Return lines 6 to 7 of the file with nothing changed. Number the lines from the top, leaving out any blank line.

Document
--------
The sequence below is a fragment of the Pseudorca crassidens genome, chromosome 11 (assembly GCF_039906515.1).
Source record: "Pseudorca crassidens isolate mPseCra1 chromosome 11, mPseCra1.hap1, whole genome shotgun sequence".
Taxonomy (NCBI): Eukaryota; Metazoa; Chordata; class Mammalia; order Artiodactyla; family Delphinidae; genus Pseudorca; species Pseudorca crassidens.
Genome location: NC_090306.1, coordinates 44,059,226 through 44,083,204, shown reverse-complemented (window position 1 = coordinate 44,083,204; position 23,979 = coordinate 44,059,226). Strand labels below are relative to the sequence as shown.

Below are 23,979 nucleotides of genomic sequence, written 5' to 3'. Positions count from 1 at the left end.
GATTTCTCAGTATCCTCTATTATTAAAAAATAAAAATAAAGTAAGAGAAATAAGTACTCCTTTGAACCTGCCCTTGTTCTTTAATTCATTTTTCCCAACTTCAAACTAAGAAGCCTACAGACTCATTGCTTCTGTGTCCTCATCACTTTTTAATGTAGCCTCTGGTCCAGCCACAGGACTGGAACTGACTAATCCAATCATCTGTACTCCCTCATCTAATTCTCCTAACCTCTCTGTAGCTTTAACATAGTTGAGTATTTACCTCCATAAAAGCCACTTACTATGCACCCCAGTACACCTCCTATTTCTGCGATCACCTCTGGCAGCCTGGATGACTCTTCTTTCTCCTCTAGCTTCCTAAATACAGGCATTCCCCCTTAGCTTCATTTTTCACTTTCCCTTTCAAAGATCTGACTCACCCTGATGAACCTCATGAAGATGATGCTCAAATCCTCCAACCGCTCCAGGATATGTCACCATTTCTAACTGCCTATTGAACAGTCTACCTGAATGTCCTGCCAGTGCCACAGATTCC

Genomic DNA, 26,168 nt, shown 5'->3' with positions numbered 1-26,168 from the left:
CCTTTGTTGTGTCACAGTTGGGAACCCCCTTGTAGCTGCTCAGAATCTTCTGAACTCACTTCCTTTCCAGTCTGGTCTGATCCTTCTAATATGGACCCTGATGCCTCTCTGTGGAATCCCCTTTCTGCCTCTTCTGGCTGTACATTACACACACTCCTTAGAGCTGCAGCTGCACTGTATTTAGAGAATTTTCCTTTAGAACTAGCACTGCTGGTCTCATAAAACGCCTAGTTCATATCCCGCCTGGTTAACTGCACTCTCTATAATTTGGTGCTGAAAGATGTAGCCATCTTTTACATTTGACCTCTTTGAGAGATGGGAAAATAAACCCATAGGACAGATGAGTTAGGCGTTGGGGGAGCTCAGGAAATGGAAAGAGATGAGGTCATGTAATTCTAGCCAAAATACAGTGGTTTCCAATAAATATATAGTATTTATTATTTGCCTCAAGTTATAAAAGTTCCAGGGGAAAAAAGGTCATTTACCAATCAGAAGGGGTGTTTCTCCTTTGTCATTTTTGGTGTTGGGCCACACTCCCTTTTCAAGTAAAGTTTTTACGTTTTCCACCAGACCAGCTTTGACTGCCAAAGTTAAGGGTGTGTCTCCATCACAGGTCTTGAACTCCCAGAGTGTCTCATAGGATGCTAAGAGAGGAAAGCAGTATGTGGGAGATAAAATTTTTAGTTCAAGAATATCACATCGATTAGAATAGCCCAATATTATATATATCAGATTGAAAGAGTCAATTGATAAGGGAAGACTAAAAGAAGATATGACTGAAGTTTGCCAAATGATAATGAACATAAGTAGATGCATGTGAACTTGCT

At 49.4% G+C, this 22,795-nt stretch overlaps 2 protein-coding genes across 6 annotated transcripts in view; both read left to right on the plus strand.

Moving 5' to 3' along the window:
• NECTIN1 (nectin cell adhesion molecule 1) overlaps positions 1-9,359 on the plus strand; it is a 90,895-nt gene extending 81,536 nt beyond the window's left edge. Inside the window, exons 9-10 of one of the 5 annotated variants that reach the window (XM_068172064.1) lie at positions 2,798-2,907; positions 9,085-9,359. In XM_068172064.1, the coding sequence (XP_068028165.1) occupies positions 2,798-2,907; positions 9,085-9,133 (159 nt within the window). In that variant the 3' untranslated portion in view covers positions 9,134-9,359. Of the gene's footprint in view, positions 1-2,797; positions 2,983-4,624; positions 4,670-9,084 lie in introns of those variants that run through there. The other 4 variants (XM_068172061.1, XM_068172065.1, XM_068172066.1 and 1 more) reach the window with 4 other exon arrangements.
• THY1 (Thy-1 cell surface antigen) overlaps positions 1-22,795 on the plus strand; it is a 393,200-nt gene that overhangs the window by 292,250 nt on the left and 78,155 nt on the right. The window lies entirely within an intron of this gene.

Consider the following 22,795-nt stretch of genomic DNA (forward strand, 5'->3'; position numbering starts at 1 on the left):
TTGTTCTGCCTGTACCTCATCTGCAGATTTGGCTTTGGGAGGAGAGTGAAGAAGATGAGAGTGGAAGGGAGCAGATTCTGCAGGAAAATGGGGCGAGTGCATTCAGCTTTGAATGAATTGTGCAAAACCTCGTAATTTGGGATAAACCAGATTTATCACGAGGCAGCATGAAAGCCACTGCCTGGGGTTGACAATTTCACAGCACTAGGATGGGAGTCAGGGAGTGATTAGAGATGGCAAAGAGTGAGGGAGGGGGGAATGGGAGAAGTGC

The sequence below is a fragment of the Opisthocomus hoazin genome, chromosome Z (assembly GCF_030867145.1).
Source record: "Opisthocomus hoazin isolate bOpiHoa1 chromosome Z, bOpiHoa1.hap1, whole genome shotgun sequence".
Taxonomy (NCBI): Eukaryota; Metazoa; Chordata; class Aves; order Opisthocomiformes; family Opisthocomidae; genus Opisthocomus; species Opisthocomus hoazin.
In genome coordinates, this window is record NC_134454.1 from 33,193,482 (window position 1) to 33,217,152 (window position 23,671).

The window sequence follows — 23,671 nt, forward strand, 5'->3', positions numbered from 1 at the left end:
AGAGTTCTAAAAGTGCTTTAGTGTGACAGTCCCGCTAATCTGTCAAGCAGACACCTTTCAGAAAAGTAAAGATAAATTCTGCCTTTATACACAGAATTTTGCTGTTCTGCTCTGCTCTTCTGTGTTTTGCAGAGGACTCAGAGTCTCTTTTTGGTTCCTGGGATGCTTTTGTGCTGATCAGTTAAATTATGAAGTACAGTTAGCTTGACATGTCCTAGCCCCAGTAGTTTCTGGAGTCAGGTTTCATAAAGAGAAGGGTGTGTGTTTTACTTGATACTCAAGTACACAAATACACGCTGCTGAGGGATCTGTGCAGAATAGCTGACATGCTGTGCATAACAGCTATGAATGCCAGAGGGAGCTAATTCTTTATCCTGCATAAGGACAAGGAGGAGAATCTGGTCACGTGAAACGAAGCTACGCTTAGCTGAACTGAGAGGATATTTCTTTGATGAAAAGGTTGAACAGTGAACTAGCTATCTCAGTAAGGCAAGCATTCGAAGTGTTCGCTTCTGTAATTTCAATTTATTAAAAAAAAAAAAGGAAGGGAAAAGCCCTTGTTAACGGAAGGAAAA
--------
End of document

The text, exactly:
GATTTCTCAGTATCCTCTATTATTAAAAAATAAAAATAAAGTAAGAGAAATAAGTACTCCTTTGAACCTGCCCTTGTTCTTTAATTCATTTTTCCCAACTTCAAACTAAGAAGCCTACAGACTCATTGCTTCTGTGTCCTCATCACTTTTTAATGTAGCCTCTGGTCCAGCCACAGGACTGGAACTGACTAATCCAATCATCTGTACTCCCTCATCTAATTCTCCTAACCTCTCTGTAGCTTTAACATAGTTGAGTATTTACCTCCATAAAAGCCACTTACTATGCACCCCAGTACACCTCCTATTTCTGCGATCACCTCTGGCAGCCTGGATGACTCTTCTTTCTCCTCTAGCTTCCTAAATACAGGCATTCCCCCTTAGCTTCATTTTTCACTTTCCCTTTCAAAGATCTGACTCACCCTGATGAACCTCATGAAGATGATGCTCAAATCCTCCAACCGCTCCAGGATATGTCACCATTTCTAACTGCCTATTGAACAGTCTACCTGAATGTCCTGCCAGTGCCACAGATTCC

Genomic DNA, 26,168 nt, shown 5'->3' with positions numbered 1-26,168 from the left: